• Take regular breaks. Studies show that if you’re studying for an exam, taking regular walks in a park or natural setting significantly improves scores. Walks in urban areas or among people did not improve test scores.
    • Get enough sleep. Sleep consolidates learning into memory, studies show. Be good to yourself while you’re studying for the Series 22: exercise, eat well, and avoid activities that will hurt your ability to get a good night’s sleep.

You can pass the FINRA Series 22 exam! It just takes focus and determination. Solomon Exam Prep is here to support you on your path to becoming a Direct Participation Programs Representative.

Explore all Solomon Series 22 exam prep, including the Study Guide and Exam Simulator.

And join the Solomon email list to hear about new product releases, industry news, and more! Just click the button below:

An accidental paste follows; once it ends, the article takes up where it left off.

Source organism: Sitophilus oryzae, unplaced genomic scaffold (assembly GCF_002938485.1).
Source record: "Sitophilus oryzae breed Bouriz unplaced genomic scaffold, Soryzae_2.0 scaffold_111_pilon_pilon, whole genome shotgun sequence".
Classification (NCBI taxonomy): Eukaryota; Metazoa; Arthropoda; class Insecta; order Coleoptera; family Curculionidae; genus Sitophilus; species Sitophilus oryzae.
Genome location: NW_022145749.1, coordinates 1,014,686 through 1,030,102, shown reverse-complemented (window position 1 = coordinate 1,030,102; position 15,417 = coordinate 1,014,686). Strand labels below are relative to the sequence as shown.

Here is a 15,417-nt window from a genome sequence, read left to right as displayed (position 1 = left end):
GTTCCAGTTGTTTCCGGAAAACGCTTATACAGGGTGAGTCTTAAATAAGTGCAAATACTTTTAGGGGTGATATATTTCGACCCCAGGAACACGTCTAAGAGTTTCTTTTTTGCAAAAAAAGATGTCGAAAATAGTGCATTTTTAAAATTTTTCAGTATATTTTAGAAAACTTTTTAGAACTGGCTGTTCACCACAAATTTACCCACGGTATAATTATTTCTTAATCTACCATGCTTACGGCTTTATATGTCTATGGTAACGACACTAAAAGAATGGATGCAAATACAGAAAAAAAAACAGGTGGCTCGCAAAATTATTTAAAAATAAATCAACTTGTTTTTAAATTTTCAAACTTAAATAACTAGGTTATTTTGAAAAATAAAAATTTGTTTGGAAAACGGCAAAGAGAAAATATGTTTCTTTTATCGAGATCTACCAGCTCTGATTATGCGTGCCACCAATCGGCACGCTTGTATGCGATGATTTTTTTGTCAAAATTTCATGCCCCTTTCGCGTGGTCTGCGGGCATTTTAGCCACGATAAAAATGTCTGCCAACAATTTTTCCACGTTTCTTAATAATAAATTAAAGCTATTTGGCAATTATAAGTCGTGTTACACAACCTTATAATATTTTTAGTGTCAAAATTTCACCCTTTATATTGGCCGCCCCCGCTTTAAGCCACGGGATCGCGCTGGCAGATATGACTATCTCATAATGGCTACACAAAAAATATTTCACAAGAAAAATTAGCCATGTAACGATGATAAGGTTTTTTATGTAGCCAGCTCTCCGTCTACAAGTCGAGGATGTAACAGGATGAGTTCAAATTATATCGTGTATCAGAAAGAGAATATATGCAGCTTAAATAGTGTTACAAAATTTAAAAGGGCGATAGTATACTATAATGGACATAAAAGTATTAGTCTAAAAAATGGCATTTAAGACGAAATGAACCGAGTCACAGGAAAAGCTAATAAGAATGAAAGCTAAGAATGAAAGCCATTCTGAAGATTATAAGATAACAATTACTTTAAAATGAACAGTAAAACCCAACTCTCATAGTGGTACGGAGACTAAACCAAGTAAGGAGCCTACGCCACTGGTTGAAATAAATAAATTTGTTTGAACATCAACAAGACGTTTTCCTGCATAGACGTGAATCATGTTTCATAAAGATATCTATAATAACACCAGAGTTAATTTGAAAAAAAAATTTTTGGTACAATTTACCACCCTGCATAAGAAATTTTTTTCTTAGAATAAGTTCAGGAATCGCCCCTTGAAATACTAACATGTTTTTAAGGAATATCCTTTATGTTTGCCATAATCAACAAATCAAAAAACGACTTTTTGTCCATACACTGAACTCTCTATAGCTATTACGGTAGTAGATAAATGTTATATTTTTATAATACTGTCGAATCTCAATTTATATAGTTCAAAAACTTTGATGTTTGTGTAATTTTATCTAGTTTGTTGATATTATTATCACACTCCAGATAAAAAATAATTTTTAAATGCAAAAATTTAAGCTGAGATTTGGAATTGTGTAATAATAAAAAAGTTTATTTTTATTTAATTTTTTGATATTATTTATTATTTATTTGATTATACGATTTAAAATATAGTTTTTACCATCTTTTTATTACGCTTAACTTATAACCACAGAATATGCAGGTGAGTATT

How to Pass the FINRA Series 99 Exam

Thinking about taking the Series 99 exam? Keep reading to learn what the Series 99 qualifies you to do, what the exam covers, and how you should prepare for it. Continue reading

What is the Series 99 exam?

The Series 99, also called the Operations Professionals Exam, is a FINRA (Financial Industry Regulatory Authority) exam. FINRA is an independent, self-regulatory organization that creates and enforces rules for registered broker-dealer firms and their representatives. FINRA is also responsible for administering securities licensing exams, such as the Securities Industry Essentials (SIE) exam, Series 7 exam, Series 99 exam, and many more.